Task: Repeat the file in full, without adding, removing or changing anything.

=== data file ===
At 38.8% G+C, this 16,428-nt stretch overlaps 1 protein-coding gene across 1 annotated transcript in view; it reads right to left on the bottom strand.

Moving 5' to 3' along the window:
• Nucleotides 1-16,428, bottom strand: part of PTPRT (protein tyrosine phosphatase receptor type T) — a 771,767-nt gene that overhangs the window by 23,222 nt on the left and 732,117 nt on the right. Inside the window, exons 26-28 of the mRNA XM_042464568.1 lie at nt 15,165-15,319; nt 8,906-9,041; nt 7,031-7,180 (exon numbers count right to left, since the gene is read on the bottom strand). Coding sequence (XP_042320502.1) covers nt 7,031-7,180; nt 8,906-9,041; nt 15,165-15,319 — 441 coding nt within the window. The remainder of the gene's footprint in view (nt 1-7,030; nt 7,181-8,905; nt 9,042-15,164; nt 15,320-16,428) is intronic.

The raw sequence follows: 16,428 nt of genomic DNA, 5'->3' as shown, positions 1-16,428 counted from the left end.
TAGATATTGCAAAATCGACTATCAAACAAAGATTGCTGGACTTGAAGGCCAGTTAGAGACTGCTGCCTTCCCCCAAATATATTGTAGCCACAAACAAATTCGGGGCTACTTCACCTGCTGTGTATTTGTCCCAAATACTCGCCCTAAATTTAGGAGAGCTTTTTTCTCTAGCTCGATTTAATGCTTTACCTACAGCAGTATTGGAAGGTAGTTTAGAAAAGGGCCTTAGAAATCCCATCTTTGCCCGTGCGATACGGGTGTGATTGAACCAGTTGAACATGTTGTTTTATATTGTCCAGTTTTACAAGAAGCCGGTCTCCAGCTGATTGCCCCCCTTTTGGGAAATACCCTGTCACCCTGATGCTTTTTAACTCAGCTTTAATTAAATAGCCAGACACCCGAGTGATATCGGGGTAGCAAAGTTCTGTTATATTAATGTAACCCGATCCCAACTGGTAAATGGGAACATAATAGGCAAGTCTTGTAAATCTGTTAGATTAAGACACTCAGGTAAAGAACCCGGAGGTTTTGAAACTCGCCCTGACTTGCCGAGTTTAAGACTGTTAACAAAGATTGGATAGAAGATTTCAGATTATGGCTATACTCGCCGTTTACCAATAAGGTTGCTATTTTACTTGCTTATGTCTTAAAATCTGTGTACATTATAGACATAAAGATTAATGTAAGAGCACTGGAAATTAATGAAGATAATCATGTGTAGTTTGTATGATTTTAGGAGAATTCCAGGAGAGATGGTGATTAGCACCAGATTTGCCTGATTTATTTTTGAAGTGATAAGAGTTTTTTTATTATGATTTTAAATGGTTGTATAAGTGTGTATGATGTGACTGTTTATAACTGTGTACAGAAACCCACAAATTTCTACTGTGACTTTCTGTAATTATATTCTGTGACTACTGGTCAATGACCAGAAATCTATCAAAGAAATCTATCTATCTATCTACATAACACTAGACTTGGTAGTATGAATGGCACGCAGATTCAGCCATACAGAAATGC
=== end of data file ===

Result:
At 38.8% G+C, this 16,428-nt stretch overlaps 1 protein-coding gene across 1 annotated transcript in view; it reads right to left on the bottom strand.

Moving 5' to 3' along the window:
• Nucleotides 1-16,428, bottom strand: part of PTPRT (protein tyrosine phosphatase receptor type T) — a 771,767-nt gene that overhangs the window by 23,222 nt on the left and 732,117 nt on the right. Inside the window, exons 26-28 of the mRNA XM_042464568.1 lie at nt 15,165-15,319; nt 8,906-9,041; nt 7,031-7,180 (exon numbers count right to left, since the gene is read on the bottom strand). Coding sequence (XP_042320502.1) covers nt 7,031-7,180; nt 8,906-9,041; nt 15,165-15,319 — 441 coding nt within the window. The remainder of the gene's footprint in view (nt 1-7,030; nt 7,181-8,905; nt 9,042-15,164; nt 15,320-16,428) is intronic.

The raw sequence follows: 16,428 nt of genomic DNA, 5'->3' as shown, positions 1-16,428 counted from the left end.
TAGATATTGCAAAATCGACTATCAAACAAAGATTGCTGGACTTGAAGGCCAGTTAGAGACTGCTGCCTTCCCCCAAATATATTGTAGCCACAAACAAATTCGGGGCTACTTCACCTGCTGTGTATTTGTCCCAAATACTCGCCCTAAATTTAGGAGAGCTTTTTTCTCTAGCTCGATTTAATGCTTTACCTACAGCAGTATTGGAAGGTAGTTTAGAAAAGGGCCTTAGAAATCCCATCTTTGCCCGTGCGATACGGGTGTGATTGAACCAGTTGAACATGTTGTTTTATATTGTCCAGTTTTACAAGAAGCCGGTCTCCAGCTGATTGCCCCCCTTTTGGGAAATACCCTGTCACCCTGATGCTTTTTAACTCAGCTTTAATTAAATAGCCAGACACCCGAGTGATATCGGGGTAGCAAAGTTCTGTTATATTAATGTAACCCGATCCCAACTGGTAAATGGGAACATAATAGGCAAGTCTTGTAAATCTGTTAGATTAAGACACTCAGGTAAAGAACCCGGAGGTTTTGAAACTCGCCCTGACTTGCCGAGTTTAAGACTGTTAACAAAGATTGGATAGAAGATTTCAGATTATGGCTATACTCGCCGTTTACCAATAAGGTTGCTATTTTACTTGCTTATGTCTTAAAATCTGTGTACATTATAGACATAAAGATTAATGTAAGAGCACTGGAAATTAATGAAGATAATCATGTGTAGTTTGTATGATTTTAGGAGAATTCCAGGAGAGATGGTGATTAGCACCAGATTTGCCTGATTTATTTTTGAAGTGATAAGAGTTTTTTTATTATGATTTTAAATGGTTGTATAAGTGTGTATGATGTGACTGTTTATAACTGTGTACAGAAACCCACAAATTTCTACTGTGACTTTCTGTAATTATATTCTGTGACTACTGGTCAATGACCAGAAATCTATCAAAGAAATCTATCTATCTATCTACATAACACTAGACTTGGTAGTATGAATGGCACGCAGATTCAGCCATACAGAAATGC